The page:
The first thing to know is that benzo withdrawal suppresses our good chemistry, and that's bad.
Therefore, it's imperative that we access that good chemistry. Yes, it's possible. But let's first dive a little deeper into how and why this happens. It all begins with evolution. All of us have a little evolutionary insurance policy called the Limbic System. It's a biosecurity system that is always on, constantly scanning, analyzing, and assessing our bodies and our environments for potential danger.
Even a flicker of a ca tail in the distance and the limbic system can turn on. Because, after all, it's better to waste 100 calories priming us to fight or flight and survive possible danger than it is to spend 1000 calories in a last-second ditch frantic effort to survive! The limbic system (by way of the amygdala) isn't playing around, and it isn't taking chances!
The second thing to remember. This bio-security system (aka the limbic watchdog) has the most significant memory recall system you'll ever know. It's almost a damn computer. It can store something in our memory forever after only having a fleeting experience. Not only that, but it attaches almost a kind of system of hashtags to that particular memory, and anytime we access a hashtag, it can instantly fire up that old memory. Not only that... but as it fires up that old memory, sharp as a razor, those old feelings can fire off simultaneously. This produces not just a memory but what feels like a relieved experience. The limbic system almost allows you to recall the taste or smell of that day.
The third thing to remember is that the limbic system isn't looking for good days to store. The entire nervous system is biased. It works for survival instincts. The memory recall system is always of something potentially bad, dangerous, fearful, or traumatic. But that's the point. The limbic system's way of saying, "We encountered a serious life-threatening problem and will never let you forget!" Thank you, Mr. limbic system (eye roll). This is a great design when the thing it won't let us forget was that dangerous part of the woods where it once encountered a grizzly bear. However, this process is completely wonky and even personally destructive when we are simply sitting on the couch watching television.
Chronic diseases, such as high blood pressure, ulcers, and other cardiovascular problems, for example, share a strong relationship with prolonged elevated stress levels. Which, of course, stems from a needlessly overreactive limbic system. The chemical/hormonal reaction of a triggered limbic system creates a cascade of many physiological changes that in a short period of time, are not harmful to the body, but this physiological response is meant to be short-lived.
The fourth thing we need to remember is that GABA isn't the only transmitter we use to manage stress. Oxytocin, dopamine, serotonin, and dopamine, endorphins (natural GABA production), are all examples of good neurochemistry associated with not only stress reduction but production of good feelings, the creation of good pathways, and the building of neuroplasticity.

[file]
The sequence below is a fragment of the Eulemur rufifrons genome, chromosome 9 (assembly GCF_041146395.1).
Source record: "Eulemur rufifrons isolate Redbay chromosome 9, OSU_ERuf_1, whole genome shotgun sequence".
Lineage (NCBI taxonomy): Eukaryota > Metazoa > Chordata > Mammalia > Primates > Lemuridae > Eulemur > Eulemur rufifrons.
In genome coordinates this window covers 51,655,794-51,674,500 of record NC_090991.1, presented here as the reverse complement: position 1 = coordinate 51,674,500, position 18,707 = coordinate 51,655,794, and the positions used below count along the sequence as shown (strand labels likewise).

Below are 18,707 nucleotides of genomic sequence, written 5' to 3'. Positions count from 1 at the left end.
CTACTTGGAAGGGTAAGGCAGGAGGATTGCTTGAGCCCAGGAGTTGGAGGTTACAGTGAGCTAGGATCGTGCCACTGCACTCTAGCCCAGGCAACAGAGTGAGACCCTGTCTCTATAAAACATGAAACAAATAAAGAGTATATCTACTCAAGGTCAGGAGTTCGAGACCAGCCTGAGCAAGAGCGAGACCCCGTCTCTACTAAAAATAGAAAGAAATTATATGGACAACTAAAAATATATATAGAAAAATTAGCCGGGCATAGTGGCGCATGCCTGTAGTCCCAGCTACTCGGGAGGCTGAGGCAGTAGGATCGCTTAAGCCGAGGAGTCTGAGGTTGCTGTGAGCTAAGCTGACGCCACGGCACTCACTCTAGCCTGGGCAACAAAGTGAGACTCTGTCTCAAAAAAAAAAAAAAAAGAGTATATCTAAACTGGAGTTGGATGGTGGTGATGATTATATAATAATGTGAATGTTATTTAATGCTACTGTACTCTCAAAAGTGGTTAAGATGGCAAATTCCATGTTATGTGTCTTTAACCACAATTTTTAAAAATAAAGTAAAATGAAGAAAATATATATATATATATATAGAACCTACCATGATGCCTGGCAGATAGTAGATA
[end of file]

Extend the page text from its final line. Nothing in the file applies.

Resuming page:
By this point, I hope you can see some of the science behind my emphasis on accessing "good chemistry" while attempting to suppress "bad chemistry". Not only that, but we must learn how to rewire those cerebral cortex-learned responses. We must learn to change the symbolism of deemed fearful triggers and help the amygdala more quickly and efficiently calm its hyperarousal. The amygdala uses our outer cortex, which is largely involved in processing and interpreting sensory information, to then determine if it needs to ring the hypothalamus and send out the arm (release fight or flight chemicals). Benzodiazepine dependence and withdrawal bypass so much of these processes and send a profound, nearly continuous distress signal to the limbic system, which is, of course, a system spanning several parts of the brain.
That said, while it's an uphill battle, there's still much we can do to help! At the very, very least, there are ways we can mitigate the escalation of these processes through unchecked, rapid rumination and fear-driving chemical responses and learned maladaptive coping mechanisms. Finally, I want you to think about your life before benzos, specifically before Benzo withdrawal hell. Think about all the things you likely did. Your hobbies, your friends, your family, your exercise, the films you watched, the lovely dinners you had, perhaps you went to theme parks, perhaps you love to spend time in nature, or learn, or play music, etc.,
ALL OF THIS WAS your prescription for mental health!
All of that was how you accessed the good chemistry and how you suppressed the bad chemistry.
Now, in Benzo withdrawal hell, all of those wonderful, mentally healthy things you used to do have likely fallen by the wayside, and cortisol and adrenaline are running the show!
So, what do we do about all of this? We reverse-engineer things.
We figure out where the wheels came off work to put them back on. Of course, this is a massive process requiring a lot of psychoeducation, skill-set building, hope, brain rewiring, neuroplasticity building, and more.
The takeaway here is there IS hope... because hope has a path out of the woods.